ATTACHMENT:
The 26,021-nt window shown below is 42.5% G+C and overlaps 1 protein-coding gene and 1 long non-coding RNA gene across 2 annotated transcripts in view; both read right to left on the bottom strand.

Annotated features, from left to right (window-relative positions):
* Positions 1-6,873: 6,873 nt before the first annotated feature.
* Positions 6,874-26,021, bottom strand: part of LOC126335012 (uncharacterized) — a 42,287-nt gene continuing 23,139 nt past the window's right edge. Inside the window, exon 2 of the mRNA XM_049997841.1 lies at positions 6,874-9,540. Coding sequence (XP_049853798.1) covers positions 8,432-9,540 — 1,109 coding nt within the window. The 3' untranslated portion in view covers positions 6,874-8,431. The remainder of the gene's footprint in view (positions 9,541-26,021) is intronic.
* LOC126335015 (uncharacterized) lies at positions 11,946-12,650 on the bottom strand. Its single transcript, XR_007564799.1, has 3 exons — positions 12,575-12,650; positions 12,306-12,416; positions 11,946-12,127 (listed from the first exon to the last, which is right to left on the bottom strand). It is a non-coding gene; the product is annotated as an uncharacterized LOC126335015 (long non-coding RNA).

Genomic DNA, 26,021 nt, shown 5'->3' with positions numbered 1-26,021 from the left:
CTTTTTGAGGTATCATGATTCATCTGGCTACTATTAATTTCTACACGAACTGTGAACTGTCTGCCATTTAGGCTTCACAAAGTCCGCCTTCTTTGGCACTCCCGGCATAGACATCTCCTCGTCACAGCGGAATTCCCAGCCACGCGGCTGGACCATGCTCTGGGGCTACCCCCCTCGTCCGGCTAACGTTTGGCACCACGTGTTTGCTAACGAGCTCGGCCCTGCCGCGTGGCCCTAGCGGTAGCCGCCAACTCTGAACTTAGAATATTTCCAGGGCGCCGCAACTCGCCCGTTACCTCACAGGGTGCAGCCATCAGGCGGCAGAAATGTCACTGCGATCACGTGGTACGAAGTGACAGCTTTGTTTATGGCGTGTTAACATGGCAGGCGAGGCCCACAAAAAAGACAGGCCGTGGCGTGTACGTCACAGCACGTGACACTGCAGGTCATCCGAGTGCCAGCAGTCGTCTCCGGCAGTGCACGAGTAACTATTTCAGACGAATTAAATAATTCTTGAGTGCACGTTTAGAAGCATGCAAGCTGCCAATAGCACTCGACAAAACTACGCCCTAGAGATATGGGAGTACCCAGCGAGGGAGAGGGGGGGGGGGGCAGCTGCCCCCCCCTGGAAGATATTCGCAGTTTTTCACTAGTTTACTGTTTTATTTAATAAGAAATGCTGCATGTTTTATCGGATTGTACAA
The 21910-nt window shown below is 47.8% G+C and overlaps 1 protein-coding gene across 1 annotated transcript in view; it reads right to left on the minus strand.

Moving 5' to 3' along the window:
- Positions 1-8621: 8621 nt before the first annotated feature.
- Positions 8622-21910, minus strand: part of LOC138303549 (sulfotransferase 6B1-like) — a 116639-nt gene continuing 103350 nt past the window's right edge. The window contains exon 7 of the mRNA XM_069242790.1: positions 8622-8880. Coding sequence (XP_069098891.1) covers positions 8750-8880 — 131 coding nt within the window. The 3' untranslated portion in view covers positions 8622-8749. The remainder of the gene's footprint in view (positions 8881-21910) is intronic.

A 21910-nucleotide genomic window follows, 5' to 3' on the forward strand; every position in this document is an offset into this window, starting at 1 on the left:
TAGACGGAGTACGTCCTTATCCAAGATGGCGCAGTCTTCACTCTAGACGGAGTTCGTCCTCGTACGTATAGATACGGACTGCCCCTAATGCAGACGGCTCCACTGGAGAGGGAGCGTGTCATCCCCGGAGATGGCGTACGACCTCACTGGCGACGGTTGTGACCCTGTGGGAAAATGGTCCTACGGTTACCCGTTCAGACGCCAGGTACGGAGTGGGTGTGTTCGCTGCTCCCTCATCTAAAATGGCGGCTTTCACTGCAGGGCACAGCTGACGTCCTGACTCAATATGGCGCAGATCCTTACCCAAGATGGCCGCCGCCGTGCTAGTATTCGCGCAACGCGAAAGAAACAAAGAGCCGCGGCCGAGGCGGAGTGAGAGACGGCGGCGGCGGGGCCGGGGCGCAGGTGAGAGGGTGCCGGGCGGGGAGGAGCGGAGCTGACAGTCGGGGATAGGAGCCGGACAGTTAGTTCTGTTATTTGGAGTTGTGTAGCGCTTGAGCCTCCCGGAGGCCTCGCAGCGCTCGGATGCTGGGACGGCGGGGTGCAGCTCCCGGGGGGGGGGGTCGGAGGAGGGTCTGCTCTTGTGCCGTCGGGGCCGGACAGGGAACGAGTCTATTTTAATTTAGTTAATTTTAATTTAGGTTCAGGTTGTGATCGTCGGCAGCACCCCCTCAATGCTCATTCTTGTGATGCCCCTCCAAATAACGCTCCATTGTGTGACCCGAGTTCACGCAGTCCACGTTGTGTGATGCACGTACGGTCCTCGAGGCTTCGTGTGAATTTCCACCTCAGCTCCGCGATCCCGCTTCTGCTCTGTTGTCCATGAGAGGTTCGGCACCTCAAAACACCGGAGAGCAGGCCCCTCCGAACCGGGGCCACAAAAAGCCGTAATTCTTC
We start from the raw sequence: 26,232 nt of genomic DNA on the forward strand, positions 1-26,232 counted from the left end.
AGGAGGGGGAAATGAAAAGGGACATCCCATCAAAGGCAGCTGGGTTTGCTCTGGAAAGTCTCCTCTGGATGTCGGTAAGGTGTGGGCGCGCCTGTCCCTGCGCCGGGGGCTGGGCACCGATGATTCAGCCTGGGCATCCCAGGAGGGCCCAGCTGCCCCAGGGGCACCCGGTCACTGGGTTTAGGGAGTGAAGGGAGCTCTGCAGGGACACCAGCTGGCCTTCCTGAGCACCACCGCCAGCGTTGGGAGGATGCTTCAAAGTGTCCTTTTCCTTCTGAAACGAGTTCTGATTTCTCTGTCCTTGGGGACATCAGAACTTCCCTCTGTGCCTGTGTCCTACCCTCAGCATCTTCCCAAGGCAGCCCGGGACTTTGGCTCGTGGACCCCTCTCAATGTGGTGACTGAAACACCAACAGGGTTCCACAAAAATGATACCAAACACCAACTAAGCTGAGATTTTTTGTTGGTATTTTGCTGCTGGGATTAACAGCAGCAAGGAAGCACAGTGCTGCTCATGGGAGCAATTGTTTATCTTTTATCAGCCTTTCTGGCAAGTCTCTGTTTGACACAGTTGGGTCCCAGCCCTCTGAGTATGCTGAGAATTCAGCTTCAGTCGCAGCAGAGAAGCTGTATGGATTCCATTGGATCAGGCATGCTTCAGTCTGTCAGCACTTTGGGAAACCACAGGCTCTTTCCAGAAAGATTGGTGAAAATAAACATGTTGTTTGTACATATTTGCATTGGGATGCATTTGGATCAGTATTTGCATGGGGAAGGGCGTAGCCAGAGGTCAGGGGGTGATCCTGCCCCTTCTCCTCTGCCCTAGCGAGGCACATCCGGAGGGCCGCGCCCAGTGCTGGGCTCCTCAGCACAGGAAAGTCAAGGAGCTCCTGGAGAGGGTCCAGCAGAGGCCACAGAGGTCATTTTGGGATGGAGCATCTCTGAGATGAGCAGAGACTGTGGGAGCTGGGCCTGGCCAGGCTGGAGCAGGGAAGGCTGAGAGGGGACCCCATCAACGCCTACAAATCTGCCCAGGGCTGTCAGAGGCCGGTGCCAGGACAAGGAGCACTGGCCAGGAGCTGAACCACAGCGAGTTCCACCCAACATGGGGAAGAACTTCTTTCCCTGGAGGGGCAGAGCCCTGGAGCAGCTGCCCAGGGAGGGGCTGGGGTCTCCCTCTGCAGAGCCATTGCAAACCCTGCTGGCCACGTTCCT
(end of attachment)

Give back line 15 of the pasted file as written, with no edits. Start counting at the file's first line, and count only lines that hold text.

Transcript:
AGGAGGGGGAAATGAAAAGGGACATCCCATCAAAGGCAGCTGGGTTTGCTCTGGAAAGTCTCCTCTGGATGTCGGTAAGGTGTGGGCGCGCCTGTCCCTGCGCCGGGGGCTGGGCACCGATGATTCAGCCTGGGCATCCCAGGAGGGCCCAGCTGCCCCAGGGGCACCCGGTCACTGGGTTTAGGGAGTGAAGGGAGCTCTGCAGGGACACCAGCTGGCCTTCCTGAGCACCACCGCCAGCGTTGGGAGGATGCTTCAAAGTGTCCTTTTCCTTCTGAAACGAGTTCTGATTTCTCTGTCCTTGGGGACATCAGAACTTCCCTCTGTGCCTGTGTCCTACCCTCAGCATCTTCCCAAGGCAGCCCGGGACTTTGGCTCGTGGACCCCTCTCAATGTGGTGACTGAAACACCAACAGGGTTCCACAAAAATGATACCAAACACCAACTAAGCTGAGATTTTTTGTTGGTATTTTGCTGCTGGGATTAACAGCAGCAAGGAAGCACAGTGCTGCTCATGGGAGCAATTGTTTATCTTTTATCAGCCTTTCTGGCAAGTCTCTGTTTGACACAGTTGGGTCCCAGCCCTCTGAGTATGCTGAGAATTCAGCTTCAGTCGCAGCAGAGAAGCTGTATGGATTCCATTGGATCAGGCATGCTTCAGTCTGTCAGCACTTTGGGAAACCACAGGCTCTTTCCAGAAAGATTGGTGAAAATAAACATGTTGTTTGTACATATTTGCATTGGGATGCATTTGGATCAGTATTTGCATGGGGAAGGGCGTAGCCAGAGGTCAGGGGGTGATCCTGCCCCTTCTCCTCTGCCCTAGCGAGGCACATCCGGAGGGCCGCGCCCAGTGCTGGGCTCCTCAGCACAGGAAAGTCAAGGAGCTCCTGGAGAGGGTCCAGCAGAGGCCACAGAGGTCATTTTGGGATGGAGCATCTCTGAGATGAGCAGAGACTGTGGGAGCTGGGCCTGGCCAGGCTGGAGCAGGGAAGGCTGAGAGGGGACCCCATCAACGCCTACAAATCTGCCCAGGGCTGTCAGAGGCCGGTGCCAGGACAAGGAGCACTGGCCAGGAGCTGAACCACAGCGAGTTCCACCCAACATGGGGAAGAACTTCTTTCCCTGGAGGGGCAGAGCCCTGGAGCAGCTGCCCAGGGAGGGGCTGGGGTCTCCCTCTGCAGAGCCATTGCAAACCCTGCTGGCCACGTTCCT